Innovation is defined as the introduction of new things or methods. In the history of human society, progress and cultural evolution occurred as a consequence of innovation processes. Typically changes proposed by a restricted number of peoples became widely adopted innovations as soon as a broad consensus formed around their adoption. In this thesis, we explore the role of innovators as potentially influential individuals in our society. Studying their behaviour is crucial to understand what are the factors that drove their decision in the process of becoming influential. In particular, here we uncover the importance of cultural attractors as cities where strong akin communities are present. Our approach involves the use of Wikipedia as a source for historical mobility data to model the migration patterns of globally relevant innovators. While here we study mobility on a broad range of different disciplines where different innovators gave their contributions, we also focus on a smaller and more modern system. Historical innovators are easily identified and discerned from uninfluential ones thanks to the wisdom of the time. However, due to the scarce availability of individual historical data, we point our attention to more recent versions of innovators: code developer. The flourishment of the digital era made code developers at the very centre of our global economy. We study this coupled system as a representative example of the interaction between innovators and the economy. Indeed, a significant, non-trivial interaction is found among the two worlds. More in general, in this thesis we highlight the relevance of innovators in shaping human collective responses. Our results reveal that innovators play a major role both individually and collectively at different scales. We provide measures of these effects (i) by looking at how innovator communities construct the attractiveness of a city and (ii) by studying how individual contributions in the innovation domain can dramatically affect financial behaviour also at short time scales. Our result expands the evidence of the need for a new research dimension, where human behaviour is studied as a complex system moving over an intricate network of intertwined interactions.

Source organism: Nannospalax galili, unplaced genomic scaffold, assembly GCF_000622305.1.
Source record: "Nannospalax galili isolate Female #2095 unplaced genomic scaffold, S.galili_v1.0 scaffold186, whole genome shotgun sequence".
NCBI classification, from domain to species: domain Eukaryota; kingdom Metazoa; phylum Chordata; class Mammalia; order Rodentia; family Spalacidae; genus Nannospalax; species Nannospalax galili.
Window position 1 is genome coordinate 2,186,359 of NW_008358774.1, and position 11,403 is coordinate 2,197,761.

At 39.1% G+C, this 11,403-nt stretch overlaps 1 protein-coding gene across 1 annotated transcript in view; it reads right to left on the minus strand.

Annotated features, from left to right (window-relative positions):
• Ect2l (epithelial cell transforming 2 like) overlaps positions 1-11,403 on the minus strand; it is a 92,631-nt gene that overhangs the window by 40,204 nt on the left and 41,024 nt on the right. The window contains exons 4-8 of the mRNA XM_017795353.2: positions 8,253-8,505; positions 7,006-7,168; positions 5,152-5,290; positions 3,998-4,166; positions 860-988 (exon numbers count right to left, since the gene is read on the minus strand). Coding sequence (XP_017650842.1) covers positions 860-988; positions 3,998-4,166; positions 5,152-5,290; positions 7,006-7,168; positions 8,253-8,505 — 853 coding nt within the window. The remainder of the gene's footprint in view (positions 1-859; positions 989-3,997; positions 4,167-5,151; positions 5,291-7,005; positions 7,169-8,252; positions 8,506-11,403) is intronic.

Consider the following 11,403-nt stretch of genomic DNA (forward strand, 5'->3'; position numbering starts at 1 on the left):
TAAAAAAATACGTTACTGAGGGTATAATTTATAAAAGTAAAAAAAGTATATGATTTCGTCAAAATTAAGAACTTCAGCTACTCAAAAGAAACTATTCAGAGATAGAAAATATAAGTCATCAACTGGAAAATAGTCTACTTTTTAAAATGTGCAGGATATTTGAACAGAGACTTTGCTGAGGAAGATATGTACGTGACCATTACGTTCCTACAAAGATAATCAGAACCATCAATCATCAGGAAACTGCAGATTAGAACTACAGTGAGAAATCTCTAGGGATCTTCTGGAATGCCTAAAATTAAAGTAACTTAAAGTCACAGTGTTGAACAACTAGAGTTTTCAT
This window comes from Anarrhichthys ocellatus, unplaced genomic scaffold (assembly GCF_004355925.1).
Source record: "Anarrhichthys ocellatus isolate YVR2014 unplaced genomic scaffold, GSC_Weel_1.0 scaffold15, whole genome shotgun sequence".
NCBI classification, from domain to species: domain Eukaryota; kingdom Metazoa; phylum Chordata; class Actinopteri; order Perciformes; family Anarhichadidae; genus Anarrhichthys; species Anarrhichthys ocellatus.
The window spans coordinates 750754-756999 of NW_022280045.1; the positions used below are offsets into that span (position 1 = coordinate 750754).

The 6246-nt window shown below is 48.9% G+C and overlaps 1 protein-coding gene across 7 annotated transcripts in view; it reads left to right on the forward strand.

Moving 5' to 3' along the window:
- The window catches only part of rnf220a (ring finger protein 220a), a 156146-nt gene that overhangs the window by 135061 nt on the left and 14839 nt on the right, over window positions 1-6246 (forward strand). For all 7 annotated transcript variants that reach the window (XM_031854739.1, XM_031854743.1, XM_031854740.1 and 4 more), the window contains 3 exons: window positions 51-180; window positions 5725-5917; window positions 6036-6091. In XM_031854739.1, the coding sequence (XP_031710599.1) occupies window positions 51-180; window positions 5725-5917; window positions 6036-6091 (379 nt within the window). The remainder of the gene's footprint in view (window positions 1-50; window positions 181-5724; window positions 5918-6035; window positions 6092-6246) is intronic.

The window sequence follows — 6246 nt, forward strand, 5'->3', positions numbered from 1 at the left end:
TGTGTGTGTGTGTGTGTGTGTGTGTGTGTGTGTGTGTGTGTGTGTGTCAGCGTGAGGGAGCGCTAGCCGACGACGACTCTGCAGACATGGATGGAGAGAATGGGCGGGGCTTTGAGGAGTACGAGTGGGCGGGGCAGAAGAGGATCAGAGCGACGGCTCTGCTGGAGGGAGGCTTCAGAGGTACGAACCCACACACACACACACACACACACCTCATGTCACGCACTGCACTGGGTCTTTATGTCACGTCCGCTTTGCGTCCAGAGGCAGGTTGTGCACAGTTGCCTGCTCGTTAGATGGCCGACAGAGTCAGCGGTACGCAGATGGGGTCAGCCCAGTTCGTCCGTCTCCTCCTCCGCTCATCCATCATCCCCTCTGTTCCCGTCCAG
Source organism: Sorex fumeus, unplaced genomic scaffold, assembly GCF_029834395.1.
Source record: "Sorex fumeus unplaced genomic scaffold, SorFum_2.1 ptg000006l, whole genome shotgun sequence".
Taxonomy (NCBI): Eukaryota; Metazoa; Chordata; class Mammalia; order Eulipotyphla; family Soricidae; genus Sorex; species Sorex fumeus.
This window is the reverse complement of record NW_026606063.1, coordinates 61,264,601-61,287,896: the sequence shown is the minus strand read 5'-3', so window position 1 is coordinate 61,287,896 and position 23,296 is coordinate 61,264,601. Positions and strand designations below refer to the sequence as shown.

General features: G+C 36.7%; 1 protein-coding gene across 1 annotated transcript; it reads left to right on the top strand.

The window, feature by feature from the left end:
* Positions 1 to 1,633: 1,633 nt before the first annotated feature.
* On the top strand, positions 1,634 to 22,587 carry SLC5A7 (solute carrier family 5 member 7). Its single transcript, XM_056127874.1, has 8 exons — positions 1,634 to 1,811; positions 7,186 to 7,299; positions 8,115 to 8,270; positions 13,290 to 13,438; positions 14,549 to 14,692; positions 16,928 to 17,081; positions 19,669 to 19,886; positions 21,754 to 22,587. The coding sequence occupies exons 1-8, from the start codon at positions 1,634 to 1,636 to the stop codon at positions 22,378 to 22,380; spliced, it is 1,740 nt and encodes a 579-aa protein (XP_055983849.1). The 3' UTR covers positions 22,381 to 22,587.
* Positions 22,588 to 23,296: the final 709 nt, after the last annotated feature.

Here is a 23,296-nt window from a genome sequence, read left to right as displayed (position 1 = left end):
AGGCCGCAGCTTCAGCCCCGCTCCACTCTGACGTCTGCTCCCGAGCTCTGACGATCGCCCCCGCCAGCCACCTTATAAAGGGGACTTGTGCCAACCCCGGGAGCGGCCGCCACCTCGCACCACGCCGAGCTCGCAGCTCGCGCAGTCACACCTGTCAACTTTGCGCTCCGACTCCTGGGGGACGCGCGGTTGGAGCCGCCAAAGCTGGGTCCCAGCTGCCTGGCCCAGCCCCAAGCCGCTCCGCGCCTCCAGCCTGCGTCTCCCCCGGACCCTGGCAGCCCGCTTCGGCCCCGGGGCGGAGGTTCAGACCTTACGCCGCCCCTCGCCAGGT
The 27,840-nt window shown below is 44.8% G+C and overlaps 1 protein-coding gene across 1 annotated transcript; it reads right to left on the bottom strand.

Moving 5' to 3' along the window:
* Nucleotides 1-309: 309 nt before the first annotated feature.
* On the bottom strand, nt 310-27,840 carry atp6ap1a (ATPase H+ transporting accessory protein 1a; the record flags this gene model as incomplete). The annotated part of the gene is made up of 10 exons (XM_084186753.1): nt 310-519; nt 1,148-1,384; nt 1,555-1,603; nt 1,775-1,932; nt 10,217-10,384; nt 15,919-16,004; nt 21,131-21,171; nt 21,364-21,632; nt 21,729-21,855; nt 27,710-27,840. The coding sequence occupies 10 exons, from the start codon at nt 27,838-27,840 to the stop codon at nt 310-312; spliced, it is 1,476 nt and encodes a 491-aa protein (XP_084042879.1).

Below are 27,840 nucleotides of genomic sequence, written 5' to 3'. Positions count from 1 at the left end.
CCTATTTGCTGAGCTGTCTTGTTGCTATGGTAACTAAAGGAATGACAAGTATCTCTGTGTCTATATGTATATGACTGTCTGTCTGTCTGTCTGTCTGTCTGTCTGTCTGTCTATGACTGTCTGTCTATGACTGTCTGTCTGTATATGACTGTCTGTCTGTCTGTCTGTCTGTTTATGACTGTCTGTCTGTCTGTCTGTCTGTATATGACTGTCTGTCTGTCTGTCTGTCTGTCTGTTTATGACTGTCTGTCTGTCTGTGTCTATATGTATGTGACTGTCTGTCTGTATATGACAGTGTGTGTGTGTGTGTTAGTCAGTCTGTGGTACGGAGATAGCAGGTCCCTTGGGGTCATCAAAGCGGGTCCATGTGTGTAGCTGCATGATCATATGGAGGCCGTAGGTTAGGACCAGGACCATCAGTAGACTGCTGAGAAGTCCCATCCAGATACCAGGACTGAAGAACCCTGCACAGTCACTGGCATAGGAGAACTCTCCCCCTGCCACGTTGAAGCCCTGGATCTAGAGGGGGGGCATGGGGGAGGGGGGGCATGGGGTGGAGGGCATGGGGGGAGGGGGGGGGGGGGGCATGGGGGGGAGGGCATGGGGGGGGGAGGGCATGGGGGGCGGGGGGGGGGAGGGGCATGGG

The Impact Of Innovators’ Behaviour: a study on attractiveness and coordination / Lucchini, Lorenzo. - (2020 May 27), pp. 17-129. [10.15168/11572_264841]

The Impact Of Innovators’ Behaviour: a study on attractiveness and coordination

Lucchini, Lorenzo
2020-05-27

Abstract

Innovation is defined as the introduction of new things or methods. In the history of human society, progress and cultural evolution occurred as a consequence of innovation processes. Typically changes proposed by a restricted number of peoples became widely adopted innovations as soon as a broad consensus formed around their adoption. In this thesis, we explore the role of innovators as potentially influential individuals in our society. Studying their behaviour is crucial to understand what are the factors that drove their decision in the process of becoming influential. In particular, here we uncover the importance of cultural attractors as cities where strong akin communities are present. Our approach involves the use of Wikipedia as a source for historical mobility data to model the migration patterns of globally relevant innovators. While here we study mobility on a broad range of different disciplines where different innovators gave their contributions, we also focus on a smaller and more modern system. Historical innovators are easily identified and discerned from uninfluential ones thanks to the wisdom of the time. However, due to the scarce availability of individual historical data, we point our attention to more recent versions of innovators: code developer. The flourishment of the digital era made code developers at the very centre of our global economy. We study this coupled system as a representative example of the interaction between innovators and the economy. Indeed, a significant, non-trivial interaction is found among the two worlds. More in general, in this thesis we highlight the relevance of innovators in shaping human collective responses. Our results reveal that innovators play a major role both individually and collectively at different scales. We provide measures of these effects (i) by looking at how innovator communities construct the attractiveness of a city and (ii) by studying how individual contributions in the innovation domain can dramatically affect financial behaviour also at short time scales. Our result expands the evidence of the need for a new research dimension, where human behaviour is studied as a complex system moving over an intricate network of intertwined interactions.
XXXII
2018-2019
Ingegneria e scienza dell'Informaz (29/10/12-)
Information and Communication Technology
Lepri, Bruno
Tonelli, Sara
no
Inglese
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